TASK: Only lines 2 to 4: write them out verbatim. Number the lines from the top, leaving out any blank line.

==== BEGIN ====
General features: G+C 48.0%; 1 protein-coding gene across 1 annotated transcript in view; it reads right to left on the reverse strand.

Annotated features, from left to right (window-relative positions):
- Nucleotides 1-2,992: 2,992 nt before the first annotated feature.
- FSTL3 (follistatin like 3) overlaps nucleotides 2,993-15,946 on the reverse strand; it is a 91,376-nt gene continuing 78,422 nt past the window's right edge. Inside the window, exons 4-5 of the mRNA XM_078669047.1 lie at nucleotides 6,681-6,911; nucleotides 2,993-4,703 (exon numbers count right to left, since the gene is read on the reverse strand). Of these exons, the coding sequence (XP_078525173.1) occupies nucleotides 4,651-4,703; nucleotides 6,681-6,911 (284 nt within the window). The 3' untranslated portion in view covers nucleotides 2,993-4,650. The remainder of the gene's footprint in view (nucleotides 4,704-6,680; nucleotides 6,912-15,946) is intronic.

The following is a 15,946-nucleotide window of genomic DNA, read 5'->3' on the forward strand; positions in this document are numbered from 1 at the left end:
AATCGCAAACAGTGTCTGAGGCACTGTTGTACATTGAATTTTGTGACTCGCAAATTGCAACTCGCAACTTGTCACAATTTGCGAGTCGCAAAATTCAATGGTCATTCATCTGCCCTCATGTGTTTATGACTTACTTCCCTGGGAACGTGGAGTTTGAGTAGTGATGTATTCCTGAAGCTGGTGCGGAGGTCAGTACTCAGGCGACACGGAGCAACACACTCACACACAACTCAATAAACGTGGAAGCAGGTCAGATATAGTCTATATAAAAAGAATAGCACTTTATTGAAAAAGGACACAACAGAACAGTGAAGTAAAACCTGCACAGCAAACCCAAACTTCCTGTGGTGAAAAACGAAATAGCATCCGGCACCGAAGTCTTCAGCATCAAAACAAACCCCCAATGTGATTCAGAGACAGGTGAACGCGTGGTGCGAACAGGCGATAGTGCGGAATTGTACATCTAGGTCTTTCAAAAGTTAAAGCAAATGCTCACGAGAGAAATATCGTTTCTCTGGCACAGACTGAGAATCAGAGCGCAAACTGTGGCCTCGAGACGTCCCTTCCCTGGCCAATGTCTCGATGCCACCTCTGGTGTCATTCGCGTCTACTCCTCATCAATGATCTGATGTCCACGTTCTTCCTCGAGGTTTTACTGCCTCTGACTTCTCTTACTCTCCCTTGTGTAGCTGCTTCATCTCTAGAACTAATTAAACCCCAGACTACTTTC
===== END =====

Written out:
Annotated features, from left to right (window-relative positions):
- Nucleotides 1-2,992: 2,992 nt before the first annotated feature.
- FSTL3 (follistatin like 3) overlaps nucleotides 2,993-15,946 on the reverse strand; it is a 91,376-nt gene continuing 78,422 nt past the window's right edge. Inside the window, exons 4-5 of the mRNA XM_078669047.1 lie at nucleotides 6,681-6,911; nucleotides 2,993-4,703 (exon numbers count right to left, since the gene is read on the reverse strand). Of these exons, the coding sequence (XP_078525173.1) occupies nucleotides 4,651-4,703; nucleotides 6,681-6,911 (284 nt within the window). The 3' untranslated portion in view covers nucleotides 2,993-4,650. The remainder of the gene's footprint in view (nucleotides 4,704-6,680; nucleotides 6,912-15,946) is intronic.